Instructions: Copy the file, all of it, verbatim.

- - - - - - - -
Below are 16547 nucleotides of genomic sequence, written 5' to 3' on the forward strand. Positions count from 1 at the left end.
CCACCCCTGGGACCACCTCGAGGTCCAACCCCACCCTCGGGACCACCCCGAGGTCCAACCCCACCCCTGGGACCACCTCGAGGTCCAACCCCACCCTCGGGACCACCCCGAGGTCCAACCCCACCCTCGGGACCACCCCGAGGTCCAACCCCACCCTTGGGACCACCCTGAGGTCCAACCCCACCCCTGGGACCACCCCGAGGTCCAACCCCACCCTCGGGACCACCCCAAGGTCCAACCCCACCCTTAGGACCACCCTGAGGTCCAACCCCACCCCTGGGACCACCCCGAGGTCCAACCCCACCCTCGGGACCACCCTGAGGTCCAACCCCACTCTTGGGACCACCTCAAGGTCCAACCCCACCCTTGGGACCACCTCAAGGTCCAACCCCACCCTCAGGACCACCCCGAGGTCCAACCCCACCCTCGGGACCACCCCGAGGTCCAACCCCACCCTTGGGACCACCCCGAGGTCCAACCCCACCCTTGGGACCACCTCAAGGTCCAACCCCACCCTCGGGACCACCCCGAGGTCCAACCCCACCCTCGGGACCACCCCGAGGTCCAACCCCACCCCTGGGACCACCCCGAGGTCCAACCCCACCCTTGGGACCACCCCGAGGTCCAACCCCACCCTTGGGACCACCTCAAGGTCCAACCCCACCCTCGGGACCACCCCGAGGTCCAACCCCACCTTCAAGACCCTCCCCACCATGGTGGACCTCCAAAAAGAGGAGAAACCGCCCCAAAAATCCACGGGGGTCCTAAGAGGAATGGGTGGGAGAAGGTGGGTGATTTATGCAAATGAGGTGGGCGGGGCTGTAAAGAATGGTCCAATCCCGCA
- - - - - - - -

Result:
Below are 16547 nucleotides of genomic sequence, written 5' to 3' on the forward strand. Positions count from 1 at the left end.
CCACCCCTGGGACCACCTCGAGGTCCAACCCCACCCTCGGGACCACCCCGAGGTCCAACCCCACCCCTGGGACCACCTCGAGGTCCAACCCCACCCTCGGGACCACCCCGAGGTCCAACCCCACCCTCGGGACCACCCCGAGGTCCAACCCCACCCTTGGGACCACCCTGAGGTCCAACCCCACCCCTGGGACCACCCCGAGGTCCAACCCCACCCTCGGGACCACCCCAAGGTCCAACCCCACCCTTAGGACCACCCTGAGGTCCAACCCCACCCCTGGGACCACCCCGAGGTCCAACCCCACCCTCGGGACCACCCTGAGGTCCAACCCCACTCTTGGGACCACCTCAAGGTCCAACCCCACCCTTGGGACCACCTCAAGGTCCAACCCCACCCTCAGGACCACCCCGAGGTCCAACCCCACCCTCGGGACCACCCCGAGGTCCAACCCCACCCTTGGGACCACCCCGAGGTCCAACCCCACCCTTGGGACCACCTCAAGGTCCAACCCCACCCTCGGGACCACCCCGAGGTCCAACCCCACCCTCGGGACCACCCCGAGGTCCAACCCCACCCCTGGGACCACCCCGAGGTCCAACCCCACCCTTGGGACCACCCCGAGGTCCAACCCCACCCTTGGGACCACCTCAAGGTCCAACCCCACCCTCGGGACCACCCCGAGGTCCAACCCCACCTTCAAGACCCTCCCCACCATGGTGGACCTCCAAAAAGAGGAGAAACCGCCCCAAAAATCCACGGGGGTCCTAAGAGGAATGGGTGGGAGAAGGTGGGTGATTTATGCAAATGAGGTGGGCGGGGCTGTAAAGAATGGTCCAATCCCGCA